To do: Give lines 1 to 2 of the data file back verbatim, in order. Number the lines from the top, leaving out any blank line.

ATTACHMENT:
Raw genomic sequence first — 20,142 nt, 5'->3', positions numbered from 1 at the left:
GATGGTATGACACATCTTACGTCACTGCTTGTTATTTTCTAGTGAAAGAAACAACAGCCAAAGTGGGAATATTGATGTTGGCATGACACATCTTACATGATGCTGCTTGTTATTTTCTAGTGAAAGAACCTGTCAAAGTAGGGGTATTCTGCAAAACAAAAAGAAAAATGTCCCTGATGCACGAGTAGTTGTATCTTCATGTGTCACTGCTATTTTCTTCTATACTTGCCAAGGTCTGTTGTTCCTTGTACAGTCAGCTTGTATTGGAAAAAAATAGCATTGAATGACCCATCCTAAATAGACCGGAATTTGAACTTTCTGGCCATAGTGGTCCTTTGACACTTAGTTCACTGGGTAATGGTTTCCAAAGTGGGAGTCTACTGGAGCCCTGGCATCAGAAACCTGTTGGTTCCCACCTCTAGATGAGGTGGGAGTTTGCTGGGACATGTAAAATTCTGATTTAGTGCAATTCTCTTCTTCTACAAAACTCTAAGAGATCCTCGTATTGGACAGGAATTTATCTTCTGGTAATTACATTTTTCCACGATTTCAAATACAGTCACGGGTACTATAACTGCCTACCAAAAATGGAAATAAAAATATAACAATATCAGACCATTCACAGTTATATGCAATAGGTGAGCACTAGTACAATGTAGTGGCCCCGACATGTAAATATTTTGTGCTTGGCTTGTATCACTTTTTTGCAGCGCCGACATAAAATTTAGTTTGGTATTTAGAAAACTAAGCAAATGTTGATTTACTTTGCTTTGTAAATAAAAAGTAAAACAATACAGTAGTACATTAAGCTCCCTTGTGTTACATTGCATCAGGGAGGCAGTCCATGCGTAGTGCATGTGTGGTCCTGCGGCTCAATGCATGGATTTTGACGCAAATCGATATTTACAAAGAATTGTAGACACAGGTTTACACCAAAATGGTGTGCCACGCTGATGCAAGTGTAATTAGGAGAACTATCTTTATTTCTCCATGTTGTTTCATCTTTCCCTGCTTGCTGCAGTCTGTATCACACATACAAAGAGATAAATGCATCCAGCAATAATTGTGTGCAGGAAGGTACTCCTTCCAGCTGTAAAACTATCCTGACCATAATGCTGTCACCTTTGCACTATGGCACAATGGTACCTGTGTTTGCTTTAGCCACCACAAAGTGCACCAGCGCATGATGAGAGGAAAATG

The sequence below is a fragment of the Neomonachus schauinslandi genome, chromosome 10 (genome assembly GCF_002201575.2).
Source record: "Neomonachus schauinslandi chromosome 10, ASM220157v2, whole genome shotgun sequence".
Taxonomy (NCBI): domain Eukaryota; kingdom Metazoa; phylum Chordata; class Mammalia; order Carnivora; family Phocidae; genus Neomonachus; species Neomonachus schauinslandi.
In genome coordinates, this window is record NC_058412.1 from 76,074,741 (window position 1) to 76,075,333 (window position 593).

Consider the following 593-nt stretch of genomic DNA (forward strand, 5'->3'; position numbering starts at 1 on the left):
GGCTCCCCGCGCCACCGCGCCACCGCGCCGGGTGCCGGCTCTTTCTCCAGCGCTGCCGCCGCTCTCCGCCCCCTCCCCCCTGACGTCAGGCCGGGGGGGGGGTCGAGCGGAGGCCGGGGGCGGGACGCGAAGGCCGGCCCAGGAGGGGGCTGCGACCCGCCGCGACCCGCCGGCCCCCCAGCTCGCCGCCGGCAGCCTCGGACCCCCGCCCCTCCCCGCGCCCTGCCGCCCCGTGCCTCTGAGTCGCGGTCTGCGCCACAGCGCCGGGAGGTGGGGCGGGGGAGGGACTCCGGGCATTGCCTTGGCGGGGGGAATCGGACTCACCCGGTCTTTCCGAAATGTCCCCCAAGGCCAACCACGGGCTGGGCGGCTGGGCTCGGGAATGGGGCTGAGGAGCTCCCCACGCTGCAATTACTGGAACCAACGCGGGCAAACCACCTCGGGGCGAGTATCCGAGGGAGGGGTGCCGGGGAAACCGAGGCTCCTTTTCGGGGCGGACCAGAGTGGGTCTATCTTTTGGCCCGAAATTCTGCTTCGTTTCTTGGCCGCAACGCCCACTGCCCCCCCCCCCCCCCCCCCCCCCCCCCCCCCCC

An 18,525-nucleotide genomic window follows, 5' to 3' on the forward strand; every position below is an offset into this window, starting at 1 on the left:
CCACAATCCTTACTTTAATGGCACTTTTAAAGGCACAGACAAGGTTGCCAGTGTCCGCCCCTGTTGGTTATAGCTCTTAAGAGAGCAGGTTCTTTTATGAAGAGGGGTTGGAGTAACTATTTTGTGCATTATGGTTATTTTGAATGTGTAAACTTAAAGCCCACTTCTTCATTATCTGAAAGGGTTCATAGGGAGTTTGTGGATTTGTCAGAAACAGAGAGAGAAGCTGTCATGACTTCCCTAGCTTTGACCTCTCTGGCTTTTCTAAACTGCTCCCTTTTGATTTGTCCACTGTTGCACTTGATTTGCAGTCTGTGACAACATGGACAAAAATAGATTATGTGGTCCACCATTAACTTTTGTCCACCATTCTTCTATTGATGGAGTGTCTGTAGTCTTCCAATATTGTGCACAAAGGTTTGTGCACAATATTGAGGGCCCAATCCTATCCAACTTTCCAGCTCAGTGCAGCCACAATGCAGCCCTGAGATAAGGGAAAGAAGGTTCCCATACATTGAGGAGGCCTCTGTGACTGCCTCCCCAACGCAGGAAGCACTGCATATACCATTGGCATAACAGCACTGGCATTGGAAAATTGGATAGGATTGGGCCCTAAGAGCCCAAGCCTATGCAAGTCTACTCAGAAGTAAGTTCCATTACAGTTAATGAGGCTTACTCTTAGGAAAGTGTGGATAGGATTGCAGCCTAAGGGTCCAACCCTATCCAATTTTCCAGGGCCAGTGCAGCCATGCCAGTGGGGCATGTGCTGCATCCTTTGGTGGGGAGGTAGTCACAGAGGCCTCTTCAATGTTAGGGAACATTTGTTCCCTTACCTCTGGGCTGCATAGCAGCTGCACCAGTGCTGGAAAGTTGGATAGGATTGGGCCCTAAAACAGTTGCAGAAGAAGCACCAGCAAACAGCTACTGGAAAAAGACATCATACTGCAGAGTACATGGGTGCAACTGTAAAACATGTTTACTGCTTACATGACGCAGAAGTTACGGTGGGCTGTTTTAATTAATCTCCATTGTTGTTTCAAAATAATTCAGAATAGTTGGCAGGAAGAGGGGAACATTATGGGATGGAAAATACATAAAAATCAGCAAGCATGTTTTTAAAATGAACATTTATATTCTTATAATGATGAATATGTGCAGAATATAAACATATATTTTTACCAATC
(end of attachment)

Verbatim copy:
Raw genomic sequence first — 20,142 nt, 5'->3', positions numbered from 1 at the left:
GATGGTATGACACATCTTACGTCACTGCTTGTTATTTTCTAGTGAAAGAAACAACAGCCAAAGTGGGAATATTGATGTTGGCATGACACATCTTACATGATGCTGCTTGTTATTTTCTAGTGAAAGAACCTGTCAAAGTAGGGGTATTCTGCAAAACAAAAAGAAAAATGTCCCTGATGCACGAGTAGTTGTATCTTCATGTGTCACTGCTATTTTCTTCTATACTTGCCAAGGTCTGTTGTTCCTTGTACAGTCAGCTTGTATTGGAAAAAAATAGCATTGAATGACCCATCCTAAATAGACCGGAATTTGAACTTTCTGGCCATAGTGGTCCTTTGACACTTAGTTCACTGGGTAATGGTTTCCAAAGTGGGAGTCTACTGGAGCCCTGGCATCAGAAACCTGTTGGTTCCCACCTCTAGATGAGGTGGGAGTTTGCTGGGACATGTAAAATTCTGATTTAGTGCAATTCTCTTCTTCTACAAAACTCTAAGAGATCCTCGTATTGGACAGGAATTTATCTTCTGGTAATTACATTTTTCCACGATTTCAAATACAGTCACGGGTACTATAACTGCCTACCAAAAATGGAAATAAAAATATAACAATATCAGACCATTCACAGTTATATGCAATAGGTGAGCACTAGTACAATGTAGTGGCCCCGACATGTAAATATTTTGTGCTTGGCTTGTATCACTTTTTTGCAGCGCCGACATAAAATTTAGTTTGGTATTTAGAAAACTAAGCAAATGTTGATTTACTTTGCTTTGTAAATAAAAAGTAAAACAATACAGTAGTACATTAAGCTCCCTTGTGTTACATTGCATCAGGGAGGCAGTCCATGCGTAGTGCATGTGTGGTCCTGCGGCTCAATGCATGGATTTTGACGCAAATCGATATTTACAAAGAATTGTAGACACAGGTTTACACCAAAATGGTGTGCCACGCTGATGCAAGTGTAATTAGGAGAACTATCTTTATTTCTCCATGTTGTTTCATCTTTCCCTGCTTGCTGCAGTCTGTATCACACATACAAAGAGATAAATGCATCCAGCAATAATTGTGTGCAGGAAGGTACTCCTTCCAGCTGTAAAACTATCCTGACCATAATGCTGTCACCTTTGCACTATGGCACAATGGTACCTGTGTTTGCTTTAGCCACCACAAAGTGCACCAGCGCATGATGAGAGGAAAATG